Practice Squad analysis: NFC East

After the final cut down to 53 players, most fans and media outlets only look closely at those who made the final roster. However, “the devil is in the details” as numerous current NFL starters such as Fred Jackson of the Bills, Chris Clemons of the Seahawks and Antonio Garay of the Chargers spent time on the practice squad before developing into the players they are today. So today we take a look at five practice squad players in the NFC East that we believe have the tools to develop.

1. Danny Coale WR Virginia Tech 5117 201 4.43 Dallas Cowboys Practice Squad

Danny Coale Virginia Tech product Danny Coale will start the season on the Cowboys' practice squad.

While Coale did not perform at the level hoped during training camp, he has the skill set to become a good slot receiver with improvement. His ability to get off the ball quickly and to explode out of his cuts to create separation are traits a slot receiver must have to be successful. He has natural hands to pluck the ball away from his body and the elusive open field running ability to make plays after the catch. In order for him to develop into the player he showed the ability to be in college, he must improve his strength and hand use to fight through a cornerback’s jam and must prove he can be a durable player after struggling with the after effects of a broken foot.

2. B.J. Cunningham WR Michigan State 6013 211 4.53 Philadelphia Eagles Practice Squad

Despite being a highly productive college receiver, Cunningham did not make the Dolphins’ 53 man roster due to a lack of explosiveness and inconsistent routes, which were concerns when he was drafted. He is never going to be a blazing receiver who runs away from cornerbacks and gets separation on deep routes. However, with good size, excellent playing strength and the strong hands and concentration to make highlight reel catches seem routine there are tools to develop. Cunningham needs to do a much better job of getting off the ball quickly and runs sharper routes in order for him to use his size and ability to catch the ball with a defender in close proximity to contribute in the NFL. He has the potential to be a quality possession receiver who makes big plays in the red zone if he improves in those two areas.

3. David Douglas WR Arizona 6006 205 4.55 New York Giants Practice Squad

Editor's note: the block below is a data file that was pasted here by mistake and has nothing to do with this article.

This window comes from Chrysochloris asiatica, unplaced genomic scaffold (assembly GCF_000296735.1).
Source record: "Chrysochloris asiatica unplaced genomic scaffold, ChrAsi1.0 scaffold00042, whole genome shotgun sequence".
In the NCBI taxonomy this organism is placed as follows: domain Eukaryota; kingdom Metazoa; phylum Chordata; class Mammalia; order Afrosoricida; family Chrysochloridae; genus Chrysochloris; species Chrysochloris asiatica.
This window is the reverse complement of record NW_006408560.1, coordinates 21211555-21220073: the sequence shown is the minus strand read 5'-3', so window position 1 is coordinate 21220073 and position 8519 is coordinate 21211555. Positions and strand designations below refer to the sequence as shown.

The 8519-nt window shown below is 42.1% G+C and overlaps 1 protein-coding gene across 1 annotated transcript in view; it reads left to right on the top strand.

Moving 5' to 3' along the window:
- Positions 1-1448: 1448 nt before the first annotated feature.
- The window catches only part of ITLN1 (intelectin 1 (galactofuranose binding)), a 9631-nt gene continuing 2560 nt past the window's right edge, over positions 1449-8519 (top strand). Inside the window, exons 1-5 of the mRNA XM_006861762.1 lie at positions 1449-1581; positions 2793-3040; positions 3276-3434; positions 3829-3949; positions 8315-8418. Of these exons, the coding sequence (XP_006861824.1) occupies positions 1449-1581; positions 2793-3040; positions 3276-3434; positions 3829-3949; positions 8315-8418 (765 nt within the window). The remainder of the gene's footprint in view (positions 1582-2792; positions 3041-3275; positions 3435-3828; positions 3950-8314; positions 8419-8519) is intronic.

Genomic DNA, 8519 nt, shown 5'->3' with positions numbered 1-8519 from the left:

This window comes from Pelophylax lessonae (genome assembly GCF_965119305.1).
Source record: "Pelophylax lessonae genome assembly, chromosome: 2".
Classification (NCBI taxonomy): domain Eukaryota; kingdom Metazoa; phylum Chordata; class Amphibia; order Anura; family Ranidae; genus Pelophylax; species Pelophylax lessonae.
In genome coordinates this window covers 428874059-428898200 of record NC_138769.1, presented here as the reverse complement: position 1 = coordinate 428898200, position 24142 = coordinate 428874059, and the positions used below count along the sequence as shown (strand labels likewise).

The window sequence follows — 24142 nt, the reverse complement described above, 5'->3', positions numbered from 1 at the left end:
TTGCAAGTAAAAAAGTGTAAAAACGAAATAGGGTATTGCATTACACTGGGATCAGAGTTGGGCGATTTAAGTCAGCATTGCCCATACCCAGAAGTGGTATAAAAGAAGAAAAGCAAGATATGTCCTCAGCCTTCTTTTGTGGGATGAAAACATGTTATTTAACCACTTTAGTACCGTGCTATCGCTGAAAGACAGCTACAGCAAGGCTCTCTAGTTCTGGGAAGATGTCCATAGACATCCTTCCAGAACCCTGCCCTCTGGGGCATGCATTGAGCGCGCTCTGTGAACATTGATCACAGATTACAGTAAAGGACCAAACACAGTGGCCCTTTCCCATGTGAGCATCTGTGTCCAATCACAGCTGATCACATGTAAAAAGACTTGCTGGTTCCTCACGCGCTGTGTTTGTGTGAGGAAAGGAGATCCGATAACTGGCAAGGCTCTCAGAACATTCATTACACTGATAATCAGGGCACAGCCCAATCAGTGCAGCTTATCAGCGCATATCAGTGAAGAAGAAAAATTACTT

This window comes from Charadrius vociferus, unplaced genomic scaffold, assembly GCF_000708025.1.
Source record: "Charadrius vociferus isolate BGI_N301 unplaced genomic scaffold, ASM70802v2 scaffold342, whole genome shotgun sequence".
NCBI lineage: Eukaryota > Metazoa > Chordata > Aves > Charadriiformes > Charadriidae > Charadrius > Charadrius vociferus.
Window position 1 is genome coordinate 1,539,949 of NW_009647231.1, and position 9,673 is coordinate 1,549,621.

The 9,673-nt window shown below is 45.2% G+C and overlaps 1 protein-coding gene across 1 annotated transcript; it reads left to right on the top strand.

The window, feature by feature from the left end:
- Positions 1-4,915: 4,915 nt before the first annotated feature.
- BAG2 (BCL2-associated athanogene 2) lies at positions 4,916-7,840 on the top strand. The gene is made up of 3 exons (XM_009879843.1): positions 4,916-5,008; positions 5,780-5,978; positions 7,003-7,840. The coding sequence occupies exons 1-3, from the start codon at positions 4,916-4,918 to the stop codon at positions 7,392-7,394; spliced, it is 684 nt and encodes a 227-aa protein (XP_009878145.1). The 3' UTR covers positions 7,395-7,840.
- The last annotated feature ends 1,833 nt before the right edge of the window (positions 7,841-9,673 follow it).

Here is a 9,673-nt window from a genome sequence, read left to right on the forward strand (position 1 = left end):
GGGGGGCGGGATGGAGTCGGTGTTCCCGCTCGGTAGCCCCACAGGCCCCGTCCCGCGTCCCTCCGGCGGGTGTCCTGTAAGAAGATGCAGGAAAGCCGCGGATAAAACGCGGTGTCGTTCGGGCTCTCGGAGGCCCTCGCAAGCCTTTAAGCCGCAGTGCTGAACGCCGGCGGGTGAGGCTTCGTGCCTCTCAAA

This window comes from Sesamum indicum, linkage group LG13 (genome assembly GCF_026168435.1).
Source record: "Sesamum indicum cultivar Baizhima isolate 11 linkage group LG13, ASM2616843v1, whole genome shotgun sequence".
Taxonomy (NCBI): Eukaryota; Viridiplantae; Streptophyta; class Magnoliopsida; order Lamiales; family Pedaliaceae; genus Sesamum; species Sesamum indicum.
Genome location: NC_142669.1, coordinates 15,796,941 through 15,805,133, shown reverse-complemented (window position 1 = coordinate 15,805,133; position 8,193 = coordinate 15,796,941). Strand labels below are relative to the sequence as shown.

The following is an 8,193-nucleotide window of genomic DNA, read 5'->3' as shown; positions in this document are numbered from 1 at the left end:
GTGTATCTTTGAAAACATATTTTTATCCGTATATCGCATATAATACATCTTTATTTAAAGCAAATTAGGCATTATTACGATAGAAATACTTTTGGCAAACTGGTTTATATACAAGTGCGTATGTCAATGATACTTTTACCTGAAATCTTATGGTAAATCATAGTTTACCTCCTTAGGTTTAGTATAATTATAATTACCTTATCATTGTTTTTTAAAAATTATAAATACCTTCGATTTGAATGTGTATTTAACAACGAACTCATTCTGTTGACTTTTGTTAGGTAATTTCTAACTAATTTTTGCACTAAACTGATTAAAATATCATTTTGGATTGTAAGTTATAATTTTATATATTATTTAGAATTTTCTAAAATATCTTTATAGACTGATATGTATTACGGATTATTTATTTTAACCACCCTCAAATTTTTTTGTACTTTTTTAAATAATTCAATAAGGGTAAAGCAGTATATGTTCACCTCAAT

For a player who did not get invited to the Combine Douglass flashed real potential throughout training camp with the Giants, but he is not the finished product he needs to be. At over 6-0, he has the size NFL teams look for, is quicker accelerating to full speed than expected and has the hands, body control and coordination to catch any pass he can get his hands on. Holding him back right now are the sharpness of his routes, which hinder his ability to consistently get open, and his lack of speed to threaten deep, which keeps cornerbacks from giving him much of a cushion. It will be hard for Douglass to make an impact with the Giants because they have so much talent at receiver, but receivers with his size, hands and competitiveness to play on special teams usually are able to carve out a role in the NFL.

4. Ronald Leary OG Memphis 6027 315 5.30 Dallas Cowboys Practice Squad

To the surprise of many Leary went undrafted in April due to some concerns about his inconsistent production at Memphis, but still was one of the most sought after free agents after the draft. Unfortunately, the inconsistency that plagued him in college was an issue throughout training camp. There is no doubt in our mind that Leary’s combination of excellent natural strength, good flexibility and flashes of violent hand use give him the tools to start in the NFL. However, during his time on the practice squad he must learn to do a better job of bending his knees and playing with leverage to avoid leaning, reaching and over-extending to maintain blocks if he is ever going to make it in the NFL.

5. Matt McCants OT Alabama-Birmingham 6057 308 5.47 New York Giants Practice Squad

Not a polished technician in college, McCants must greatly improve his technique if he is ever going to develop in the NFL. Few offensive tackles enter the NFL with his size, feet and natural flexibility, but he did not play up to his athleticism in training camp. During pre-season games McCants flashed the ability to slide out in time to protect the corner vs. explosive speed rushers, but he did not bend his knees to block with good base and did not get a good “fit” with his hands, which allowed pass rushers to defeat him with secondary pass rush moves too easily. He is no doubt a project because he is so raw technically and needs to improve his playing strength, but with a year on the practice squad we believe he will not only make the Giants 53 man roster in 2013, but will challenge to be the Giants starting left tackle.

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